C. P. (Charles Patrick) Meehan.

The confederation of Kilkenny online

. (page 1 of 22)
Online LibraryC. P. (Charles Patrick) MeehanThe confederation of Kilkenny → online text (page 1 of 22)
Font size
QR-code for this ebook


Columbia iinitimttp



LIBRARY




THE



CONFEDERATION



KILKENNY.

BY THE REV. C. P. MEEHAN.



"Hapless nation— hapless land —
Heap of uncementing Band !
Crumbled by a foreign weight,
And, by worse, domestic hate."

De. Dbekitak.



NEW YORK :
FELIX E. O'BOURKE,

9 BARCLAY STREET.
1873.



5



1523



TO

CHARLES GAVAN DUFFY,

EDITOR OF THE NATION,

THE MAN WEO HAS ACHIEVED SO MUCH FOR THE
LITERATURE OF HIS NATIVE LAND,

THIS VOLUME,

UVDSBTAEEK AT HIS DESIXI,
19 INSCRIBED,

BT ONE WHO IS PROUD OP HIS PERSONAL FRIENDSHIP

AND A SINCERE ADMIRER OF HIS PUBUC

AlfD PRIVATE WOBTH.



8S. Miehad and Joh»%



TO THE READERS OF THE LIBRARY OF IRELAM).



It was my most anxious desire that this Volume might
come from the Press without a single line of Preface or
Introduction. I feel, however, constrained to relinquish
my original intention ; but the observations I have to
make shall be few, and, I trust, satisfactory.

This volume, instead of preceding should have
followed, the "Rising of the North," commonly called
the " Great Popish Rebellion ;" but as the writer who
is to treat that important subject, has been prevented by
urgent public duties, from completing it, I exerted
whatever power in me lay to have the Confederation
ready for the month of August.

All the incidents which I have endeavoured to narrate
had their origin in two sources — one remote, the other
proximate ; the former is to be found in the " History of
the Confiscations during the reign of James I." and it is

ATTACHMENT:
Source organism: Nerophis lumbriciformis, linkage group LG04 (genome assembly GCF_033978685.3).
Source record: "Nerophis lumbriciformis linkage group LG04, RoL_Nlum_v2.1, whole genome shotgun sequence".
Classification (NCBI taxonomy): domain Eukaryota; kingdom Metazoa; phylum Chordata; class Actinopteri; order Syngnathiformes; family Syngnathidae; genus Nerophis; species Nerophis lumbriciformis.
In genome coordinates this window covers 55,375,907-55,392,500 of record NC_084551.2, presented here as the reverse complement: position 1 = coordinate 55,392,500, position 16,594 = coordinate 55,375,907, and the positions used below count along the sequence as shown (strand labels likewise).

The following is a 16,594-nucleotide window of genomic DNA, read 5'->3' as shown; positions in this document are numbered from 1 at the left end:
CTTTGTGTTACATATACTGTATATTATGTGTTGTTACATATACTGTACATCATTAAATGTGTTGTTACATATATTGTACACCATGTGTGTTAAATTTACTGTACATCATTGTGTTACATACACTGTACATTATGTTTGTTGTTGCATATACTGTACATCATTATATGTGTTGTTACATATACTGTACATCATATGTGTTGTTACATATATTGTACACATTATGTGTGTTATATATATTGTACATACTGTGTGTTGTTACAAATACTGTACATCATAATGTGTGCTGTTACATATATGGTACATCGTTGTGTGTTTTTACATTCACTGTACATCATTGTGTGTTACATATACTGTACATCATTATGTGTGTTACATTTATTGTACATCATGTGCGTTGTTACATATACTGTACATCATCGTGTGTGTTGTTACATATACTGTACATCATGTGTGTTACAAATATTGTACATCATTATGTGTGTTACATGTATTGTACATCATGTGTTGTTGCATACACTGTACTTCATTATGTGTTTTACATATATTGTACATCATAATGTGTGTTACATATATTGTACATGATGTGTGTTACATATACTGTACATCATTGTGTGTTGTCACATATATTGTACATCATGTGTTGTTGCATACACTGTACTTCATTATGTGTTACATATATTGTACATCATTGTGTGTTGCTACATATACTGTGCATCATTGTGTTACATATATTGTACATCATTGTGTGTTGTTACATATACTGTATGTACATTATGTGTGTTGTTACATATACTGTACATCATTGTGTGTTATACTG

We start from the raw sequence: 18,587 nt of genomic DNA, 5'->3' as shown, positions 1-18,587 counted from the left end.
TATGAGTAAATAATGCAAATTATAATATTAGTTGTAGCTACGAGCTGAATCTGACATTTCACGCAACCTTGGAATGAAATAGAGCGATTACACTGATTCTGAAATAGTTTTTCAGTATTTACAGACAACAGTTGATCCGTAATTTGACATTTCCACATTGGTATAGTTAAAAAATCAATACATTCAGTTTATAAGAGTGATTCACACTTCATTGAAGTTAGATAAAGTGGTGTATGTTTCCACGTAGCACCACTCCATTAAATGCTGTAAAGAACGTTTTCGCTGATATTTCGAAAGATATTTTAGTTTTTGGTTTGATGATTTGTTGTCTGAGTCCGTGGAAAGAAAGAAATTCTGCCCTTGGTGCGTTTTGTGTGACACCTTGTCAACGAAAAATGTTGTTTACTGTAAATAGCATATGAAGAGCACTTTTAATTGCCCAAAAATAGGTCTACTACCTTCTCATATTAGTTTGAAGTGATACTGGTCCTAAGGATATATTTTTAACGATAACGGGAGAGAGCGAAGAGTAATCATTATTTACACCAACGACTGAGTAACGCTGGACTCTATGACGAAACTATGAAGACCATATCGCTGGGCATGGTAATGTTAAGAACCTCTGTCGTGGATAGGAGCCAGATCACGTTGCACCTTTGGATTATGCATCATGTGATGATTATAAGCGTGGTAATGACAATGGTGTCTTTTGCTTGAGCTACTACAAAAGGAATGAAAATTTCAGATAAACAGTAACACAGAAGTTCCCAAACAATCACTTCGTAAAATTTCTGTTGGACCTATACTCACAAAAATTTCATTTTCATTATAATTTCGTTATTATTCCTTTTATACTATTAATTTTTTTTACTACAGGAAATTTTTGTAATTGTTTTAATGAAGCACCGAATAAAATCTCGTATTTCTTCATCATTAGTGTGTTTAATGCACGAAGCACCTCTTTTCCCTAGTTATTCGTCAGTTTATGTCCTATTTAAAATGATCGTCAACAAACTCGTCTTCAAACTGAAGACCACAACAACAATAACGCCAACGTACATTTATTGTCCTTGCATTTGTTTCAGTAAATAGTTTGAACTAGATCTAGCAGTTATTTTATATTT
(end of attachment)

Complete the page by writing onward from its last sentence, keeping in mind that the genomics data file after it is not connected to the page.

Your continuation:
presumed, that the readers of the '* Library of Ireland"
are already acquainted with that unparalleled system of
fraud and rapine so ably depicted by Mr. Mac Nevin.
The latter or proximate source is to be discovered in
the history of 1641 ; for out of the events of that year
sprang the remarkable Confederation, whose prelates and
military leaders shone out like stars in one of the darkest
and stormiest periods of our history. It is not my
province tc vindicate the men who originated that ex-
traordinary movement, so grossly misrepresented by
Warner, Temple, Borlase and others; that duty rests
with the man to whom this Volume Ijs dedicated, and it
would be difficult to find one more able or willing to
rescue the transaction of that period from the calumnies
in which interested parties have laboured to involve it.
I, therefore, will hasten to lay before the reader a
brief sketch of the events which have immediate reference
id the subject matter of tl»»6 volume.



Tlie accession of Charles I. was hailed by the Catholics
of Ireland as the dawning of hope and tranquillitj,
after the terrific persecutions and rapacity of his prede-
cessor. They fondly indulged the belief that the rack
and the thumb-screw would fall into disuse, and that
their religion would no longer be a pretext for sacrificing
their lives, and stripping them of the remnant of pro-
perty which a crowned and disgusting pedant suffered
them to retain. With a fatal confidence in Charles I.
they imagined that he would cause measures to be enacted
which would supersede that infamous penal code which
has no parallel in the history of any other country.
But in reality they hoped against hope. Ussher, whose
character for erudition none may gainsay, was a rabid
bigot, and the representative of a class who held it to
be " a grievous sin to give toleration to the Catholics,